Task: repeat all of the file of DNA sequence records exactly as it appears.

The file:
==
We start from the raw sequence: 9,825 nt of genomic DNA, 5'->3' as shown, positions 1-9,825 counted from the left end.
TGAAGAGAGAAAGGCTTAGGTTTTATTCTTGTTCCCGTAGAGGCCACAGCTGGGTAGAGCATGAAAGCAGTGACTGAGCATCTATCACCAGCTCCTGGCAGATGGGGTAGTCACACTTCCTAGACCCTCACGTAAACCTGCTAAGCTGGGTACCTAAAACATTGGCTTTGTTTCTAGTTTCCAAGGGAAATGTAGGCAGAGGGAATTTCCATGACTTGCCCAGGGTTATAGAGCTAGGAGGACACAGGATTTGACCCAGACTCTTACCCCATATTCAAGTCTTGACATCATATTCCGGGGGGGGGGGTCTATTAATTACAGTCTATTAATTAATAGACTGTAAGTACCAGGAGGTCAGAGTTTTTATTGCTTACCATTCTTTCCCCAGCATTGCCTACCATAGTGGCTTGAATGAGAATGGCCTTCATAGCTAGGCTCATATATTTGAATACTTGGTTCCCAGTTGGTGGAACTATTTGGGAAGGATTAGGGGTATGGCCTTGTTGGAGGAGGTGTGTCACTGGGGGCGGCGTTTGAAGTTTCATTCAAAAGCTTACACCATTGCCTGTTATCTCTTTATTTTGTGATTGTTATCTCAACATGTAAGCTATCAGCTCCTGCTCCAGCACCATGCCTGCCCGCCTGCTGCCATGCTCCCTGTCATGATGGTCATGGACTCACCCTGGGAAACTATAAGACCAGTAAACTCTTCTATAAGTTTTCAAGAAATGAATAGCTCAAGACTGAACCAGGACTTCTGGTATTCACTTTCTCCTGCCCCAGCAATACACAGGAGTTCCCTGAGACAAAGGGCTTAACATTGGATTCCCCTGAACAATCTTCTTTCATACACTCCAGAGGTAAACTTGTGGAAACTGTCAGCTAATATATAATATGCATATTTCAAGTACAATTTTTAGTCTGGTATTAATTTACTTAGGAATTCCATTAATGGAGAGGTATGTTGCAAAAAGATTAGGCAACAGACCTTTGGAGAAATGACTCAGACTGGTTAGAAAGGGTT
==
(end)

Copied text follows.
We start from the raw sequence: 9,825 nt of genomic DNA, 5'->3' as shown, positions 1-9,825 counted from the left end.
TGAAGAGAGAAAGGCTTAGGTTTTATTCTTGTTCCCGTAGAGGCCACAGCTGGGTAGAGCATGAAAGCAGTGACTGAGCATCTATCACCAGCTCCTGGCAGATGGGGTAGTCACACTTCCTAGACCCTCACGTAAACCTGCTAAGCTGGGTACCTAAAACATTGGCTTTGTTTCTAGTTTCCAAGGGAAATGTAGGCAGAGGGAATTTCCATGACTTGCCCAGGGTTATAGAGCTAGGAGGACACAGGATTTGACCCAGACTCTTACCCCATATTCAAGTCTTGACATCATATTCCGGGGGGGGGGGTCTATTAATTACAGTCTATTAATTAATAGACTGTAAGTACCAGGAGGTCAGAGTTTTTATTGCTTACCATTCTTTCCCCAGCATTGCCTACCATAGTGGCTTGAATGAGAATGGCCTTCATAGCTAGGCTCATATATTTGAATACTTGGTTCCCAGTTGGTGGAACTATTTGGGAAGGATTAGGGGTATGGCCTTGTTGGAGGAGGTGTGTCACTGGGGGCGGCGTTTGAAGTTTCATTCAAAAGCTTACACCATTGCCTGTTATCTCTTTATTTTGTGATTGTTATCTCAACATGTAAGCTATCAGCTCCTGCTCCAGCACCATGCCTGCCCGCCTGCTGCCATGCTCCCTGTCATGATGGTCATGGACTCACCCTGGGAAACTATAAGACCAGTAAACTCTTCTATAAGTTTTCAAGAAATGAATAGCTCAAGACTGAACCAGGACTTCTGGTATTCACTTTCTCCTGCCCCAGCAATACACAGGAGTTCCCTGAGACAAAGGGCTTAACATTGGATTCCCCTGAACAATCTTCTTTCATACACTCCAGAGGTAAACTTGTGGAAACTGTCAGCTAATATATAATATGCATATTTCAAGTACAATTTTTAGTCTGGTATTAATTTACTTAGGAATTCCATTAATGGAGAGGTATGTTGCAAAAAGATTAGGCAACAGACCTTTGGAGAAATGACTCAGACTGGTTAGAAAGGGTT